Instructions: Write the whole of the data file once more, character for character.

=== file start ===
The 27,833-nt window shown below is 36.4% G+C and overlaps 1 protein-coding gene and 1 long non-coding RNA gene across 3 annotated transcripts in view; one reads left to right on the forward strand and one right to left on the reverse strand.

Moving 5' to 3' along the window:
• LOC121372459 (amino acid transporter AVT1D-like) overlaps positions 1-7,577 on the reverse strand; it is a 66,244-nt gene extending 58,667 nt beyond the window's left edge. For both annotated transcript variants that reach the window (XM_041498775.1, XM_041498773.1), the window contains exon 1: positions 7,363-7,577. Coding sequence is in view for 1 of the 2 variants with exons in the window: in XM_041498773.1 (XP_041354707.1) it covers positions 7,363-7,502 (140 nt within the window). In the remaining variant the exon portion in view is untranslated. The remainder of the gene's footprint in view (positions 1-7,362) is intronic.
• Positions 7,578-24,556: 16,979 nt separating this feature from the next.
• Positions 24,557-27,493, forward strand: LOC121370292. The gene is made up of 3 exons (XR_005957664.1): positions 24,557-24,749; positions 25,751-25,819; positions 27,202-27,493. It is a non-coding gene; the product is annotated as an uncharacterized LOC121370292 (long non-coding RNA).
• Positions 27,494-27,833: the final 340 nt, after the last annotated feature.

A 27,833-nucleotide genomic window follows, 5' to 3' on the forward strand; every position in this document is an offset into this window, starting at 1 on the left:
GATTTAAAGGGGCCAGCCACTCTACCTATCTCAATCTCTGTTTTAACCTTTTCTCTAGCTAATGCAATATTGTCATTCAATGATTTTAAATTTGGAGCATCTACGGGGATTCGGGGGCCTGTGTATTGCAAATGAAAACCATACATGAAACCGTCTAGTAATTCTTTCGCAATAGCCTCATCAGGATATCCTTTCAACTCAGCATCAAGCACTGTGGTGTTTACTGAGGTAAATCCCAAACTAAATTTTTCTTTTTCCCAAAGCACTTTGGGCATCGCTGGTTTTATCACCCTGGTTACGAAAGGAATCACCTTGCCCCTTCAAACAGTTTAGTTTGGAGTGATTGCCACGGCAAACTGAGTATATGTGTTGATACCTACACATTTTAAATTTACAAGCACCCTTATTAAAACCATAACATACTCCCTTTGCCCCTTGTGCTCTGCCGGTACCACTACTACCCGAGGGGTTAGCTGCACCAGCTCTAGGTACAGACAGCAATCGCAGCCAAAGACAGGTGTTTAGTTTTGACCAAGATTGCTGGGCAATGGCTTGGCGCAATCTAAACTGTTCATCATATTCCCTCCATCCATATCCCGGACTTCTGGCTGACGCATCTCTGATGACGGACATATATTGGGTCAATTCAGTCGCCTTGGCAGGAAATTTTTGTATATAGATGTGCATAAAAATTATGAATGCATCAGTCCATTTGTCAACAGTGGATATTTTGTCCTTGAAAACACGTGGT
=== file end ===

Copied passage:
The 27,833-nt window shown below is 36.4% G+C and overlaps 1 protein-coding gene and 1 long non-coding RNA gene across 3 annotated transcripts in view; one reads left to right on the forward strand and one right to left on the reverse strand.

Moving 5' to 3' along the window:
• LOC121372459 (amino acid transporter AVT1D-like) overlaps positions 1-7,577 on the reverse strand; it is a 66,244-nt gene extending 58,667 nt beyond the window's left edge. For both annotated transcript variants that reach the window (XM_041498775.1, XM_041498773.1), the window contains exon 1: positions 7,363-7,577. Coding sequence is in view for 1 of the 2 variants with exons in the window: in XM_041498773.1 (XP_041354707.1) it covers positions 7,363-7,502 (140 nt within the window). In the remaining variant the exon portion in view is untranslated. The remainder of the gene's footprint in view (positions 1-7,362) is intronic.
• Positions 7,578-24,556: 16,979 nt separating this feature from the next.
• Positions 24,557-27,493, forward strand: LOC121370292. The gene is made up of 3 exons (XR_005957664.1): positions 24,557-24,749; positions 25,751-25,819; positions 27,202-27,493. It is a non-coding gene; the product is annotated as an uncharacterized LOC121370292 (long non-coding RNA).
• Positions 27,494-27,833: the final 340 nt, after the last annotated feature.

A 27,833-nucleotide genomic window follows, 5' to 3' on the forward strand; every position in this document is an offset into this window, starting at 1 on the left:
GATTTAAAGGGGCCAGCCACTCTACCTATCTCAATCTCTGTTTTAACCTTTTCTCTAGCTAATGCAATATTGTCATTCAATGATTTTAAATTTGGAGCATCTACGGGGATTCGGGGGCCTGTGTATTGCAAATGAAAACCATACATGAAACCGTCTAGTAATTCTTTCGCAATAGCCTCATCAGGATATCCTTTCAACTCAGCATCAAGCACTGTGGTGTTTACTGAGGTAAATCCCAAACTAAATTTTTCTTTTTCCCAAAGCACTTTGGGCATCGCTGGTTTTATCACCCTGGTTACGAAAGGAATCACCTTGCCCCTTCAAACAGTTTAGTTTGGAGTGATTGCCACGGCAAACTGAGTATATGTGTTGATACCTACACATTTTAAATTTACAAGCACCCTTATTAAAACCATAACATACTCCCTTTGCCCCTTGTGCTCTGCCGGTACCACTACTACCCGAGGGGTTAGCTGCACCAGCTCTAGGTACAGACAGCAATCGCAGCCAAAGACAGGTGTTTAGTTTTGACCAAGATTGCTGGGCAATGGCTTGGCGCAATCTAAACTGTTCATCATATTCCCTCCATCCATATCCCGGACTTCTGGCTGACGCATCTCTGATGACGGACATATATTGGGTCAATTCAGTCGCCTTGGCAGGAAATTTTTGTATATAGATGTGCATAAAAATTATGAATGCATCAGTCCATTTGTCAACAGTGGATATTTTGTCCTTGAAAACACGTGGT